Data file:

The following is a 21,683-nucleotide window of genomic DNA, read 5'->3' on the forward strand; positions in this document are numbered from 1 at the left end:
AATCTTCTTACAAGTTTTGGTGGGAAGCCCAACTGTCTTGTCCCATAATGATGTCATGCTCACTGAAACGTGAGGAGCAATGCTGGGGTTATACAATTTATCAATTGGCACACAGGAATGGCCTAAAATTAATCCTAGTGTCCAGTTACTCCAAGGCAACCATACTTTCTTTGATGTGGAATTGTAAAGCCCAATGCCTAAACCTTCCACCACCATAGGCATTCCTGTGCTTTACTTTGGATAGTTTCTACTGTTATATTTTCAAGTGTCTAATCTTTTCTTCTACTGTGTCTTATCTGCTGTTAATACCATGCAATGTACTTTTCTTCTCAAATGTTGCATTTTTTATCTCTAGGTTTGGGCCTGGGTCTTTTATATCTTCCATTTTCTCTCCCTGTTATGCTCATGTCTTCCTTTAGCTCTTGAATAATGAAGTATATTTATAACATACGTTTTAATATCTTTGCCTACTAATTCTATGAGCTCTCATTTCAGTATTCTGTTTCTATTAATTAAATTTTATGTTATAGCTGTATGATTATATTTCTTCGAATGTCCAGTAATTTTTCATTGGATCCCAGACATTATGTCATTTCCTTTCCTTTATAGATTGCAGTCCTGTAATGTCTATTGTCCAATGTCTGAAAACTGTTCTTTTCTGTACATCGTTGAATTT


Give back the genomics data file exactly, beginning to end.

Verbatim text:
The following is a 21,683-nucleotide window of genomic DNA, read 5'->3' on the forward strand; positions in this document are numbered from 1 at the left end:
AATCTTCTTACAAGTTTTGGTGGGAAGCCCAACTGTCTTGTCCCATAATGATGTCATGCTCACTGAAACGTGAGGAGCAATGCTGGGGTTATACAATTTATCAATTGGCACACAGGAATGGCCTAAAATTAATCCTAGTGTCCAGTTACTCCAAGGCAACCATACTTTCTTTGATGTGGAATTGTAAAGCCCAATGCCTAAACCTTCCACCACCATAGGCATTCCTGTGCTTTACTTTGGATAGTTTCTACTGTTATATTTTCAAGTGTCTAATCTTTTCTTCTACTGTGTCTTATCTGCTGTTAATACCATGCAATGTACTTTTCTTCTCAAATGTTGCATTTTTTATCTCTAGGTTTGGGCCTGGGTCTTTTATATCTTCCATTTTCTCTCCCTGTTATGCTCATGTCTTCCTTTAGCTCTTGAATAATGAAGTATATTTATAACATACGTTTTAATATCTTTGCCTACTAATTCTATGAGCTCTCATTTCAGTATTCTGTTTCTATTAATTAAATTTTATGTTATAGCTGTATGATTATATTTCTTCGAATGTCCAGTAATTTTTCATTGGATCCCAGACATTATGTCATTTCCTTTCCTTTATAGATTGCAGTCCTGTAATGTCTATTGTCCAATGTCTGAAAACTGTTCTTTTCTGTACATCGTTGAATTT